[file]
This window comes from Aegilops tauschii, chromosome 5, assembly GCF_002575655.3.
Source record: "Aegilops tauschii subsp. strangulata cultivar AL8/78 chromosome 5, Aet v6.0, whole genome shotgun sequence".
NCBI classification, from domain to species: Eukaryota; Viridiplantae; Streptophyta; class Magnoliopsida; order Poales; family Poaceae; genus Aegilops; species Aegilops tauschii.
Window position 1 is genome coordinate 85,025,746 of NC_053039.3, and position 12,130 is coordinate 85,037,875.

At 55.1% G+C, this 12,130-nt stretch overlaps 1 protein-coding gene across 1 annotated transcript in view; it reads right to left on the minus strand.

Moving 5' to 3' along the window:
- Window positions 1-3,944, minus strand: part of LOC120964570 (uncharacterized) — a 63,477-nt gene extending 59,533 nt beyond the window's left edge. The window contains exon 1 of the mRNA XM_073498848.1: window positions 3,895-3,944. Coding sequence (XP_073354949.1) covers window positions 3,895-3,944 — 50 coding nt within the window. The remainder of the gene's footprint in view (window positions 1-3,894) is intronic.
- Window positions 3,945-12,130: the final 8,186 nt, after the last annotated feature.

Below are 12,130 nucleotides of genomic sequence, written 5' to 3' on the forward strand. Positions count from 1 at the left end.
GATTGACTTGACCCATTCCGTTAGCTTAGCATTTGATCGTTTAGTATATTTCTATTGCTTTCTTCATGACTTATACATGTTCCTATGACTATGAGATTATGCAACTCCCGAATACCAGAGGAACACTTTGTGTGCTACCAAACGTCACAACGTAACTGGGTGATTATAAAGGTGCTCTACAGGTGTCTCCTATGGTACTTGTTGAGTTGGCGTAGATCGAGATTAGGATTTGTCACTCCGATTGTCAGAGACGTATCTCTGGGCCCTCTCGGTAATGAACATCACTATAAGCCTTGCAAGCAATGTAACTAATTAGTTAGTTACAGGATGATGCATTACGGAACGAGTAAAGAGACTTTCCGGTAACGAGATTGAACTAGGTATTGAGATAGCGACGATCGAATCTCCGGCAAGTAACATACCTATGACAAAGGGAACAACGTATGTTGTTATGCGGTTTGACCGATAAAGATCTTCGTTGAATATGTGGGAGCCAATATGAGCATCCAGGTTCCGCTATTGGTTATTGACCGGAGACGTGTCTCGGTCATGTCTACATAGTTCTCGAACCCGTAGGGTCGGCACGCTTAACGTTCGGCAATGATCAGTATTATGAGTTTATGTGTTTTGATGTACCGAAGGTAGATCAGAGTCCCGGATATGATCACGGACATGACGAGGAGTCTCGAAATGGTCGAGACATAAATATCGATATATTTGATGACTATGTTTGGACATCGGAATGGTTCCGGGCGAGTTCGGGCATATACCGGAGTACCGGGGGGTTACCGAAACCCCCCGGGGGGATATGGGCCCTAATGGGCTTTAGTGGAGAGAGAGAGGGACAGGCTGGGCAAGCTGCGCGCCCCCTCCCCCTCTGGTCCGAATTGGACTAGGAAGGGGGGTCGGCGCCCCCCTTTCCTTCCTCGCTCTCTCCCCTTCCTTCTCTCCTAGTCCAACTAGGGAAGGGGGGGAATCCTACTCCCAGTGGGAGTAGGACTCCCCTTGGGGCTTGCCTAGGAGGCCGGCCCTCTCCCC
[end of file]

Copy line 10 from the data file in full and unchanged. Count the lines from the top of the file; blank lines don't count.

GATTGACTTGACCCATTCCGTTAGCTTAGCATTTGATCGTTTAGTATATTTCTATTGCTTTCTTCATGACTTATACATGTTCCTATGACTATGAGATTATGCAACTCCCGAATACCAGAGGAACACTTTGTGTGCTACCAAACGTCACAACGTAACTGGGTGATTATAAAGGTGCTCTACAGGTGTCTCCTATGGTACTTGTTGAGTTGGCGTAGATCGAGATTAGGATTTGTCACTCCGATTGTCAGAGACGTATCTCTGGGCCCTCTCGGTAATGAACATCACTATAAGCCTTGCAAGCAATGTAACTAATTAGTTAGTTACAGGATGATGCATTACGGAACGAGTAAAGAGACTTTCCGGTAACGAGATTGAACTAGGTATTGAGATAGCGACGATCGAATCTCCGGCAAGTAACATACCTATGACAAAGGGAACAACGTATGTTGTTATGCGGTTTGACCGATAAAGATCTTCGTTGAATATGTGGGAGCCAATATGAGCATCCAGGTTCCGCTATTGGTTATTGACCGGAGACGTGTCTCGGTCATGTCTACATAGTTCTCGAACCCGTAGGGTCGGCACGCTTAACGTTCGGCAATGATCAGTATTATGAGTTTATGTGTTTTGATGTACCGAAGGTAGATCAGAGTCCCGGATATGATCACGGACATGACGAGGAGTCTCGAAATGGTCGAGACATAAATATCGATATATTTGATGACTATGTTTGGACATCGGAATGGTTCCGGGCGAGTTCGGGCATATACCGGAGTACCGGGGGGTTACCGAAACCCCCCGGGGGGATATGGGCCCTAATGGGCTTTAGTGGAGAGAGAGAGGGACAGGCTGGGCAAGCTGCGCGCCCCCTCCCCCTCTGGTCCGAATTGGACTAGGAAGGGGGGTCGGCGCCCCCCTTTCCTTCCTCGCTCTCTCCCCTTCCTTCTCTCCTAGTCCAACTAGGGAAGGGGGGGAATCCTACTCCCAGTGGGAGTAGGACTCCCCTTGGGGCTTGCCTAGGAGGCCGGCCCTCTCCCC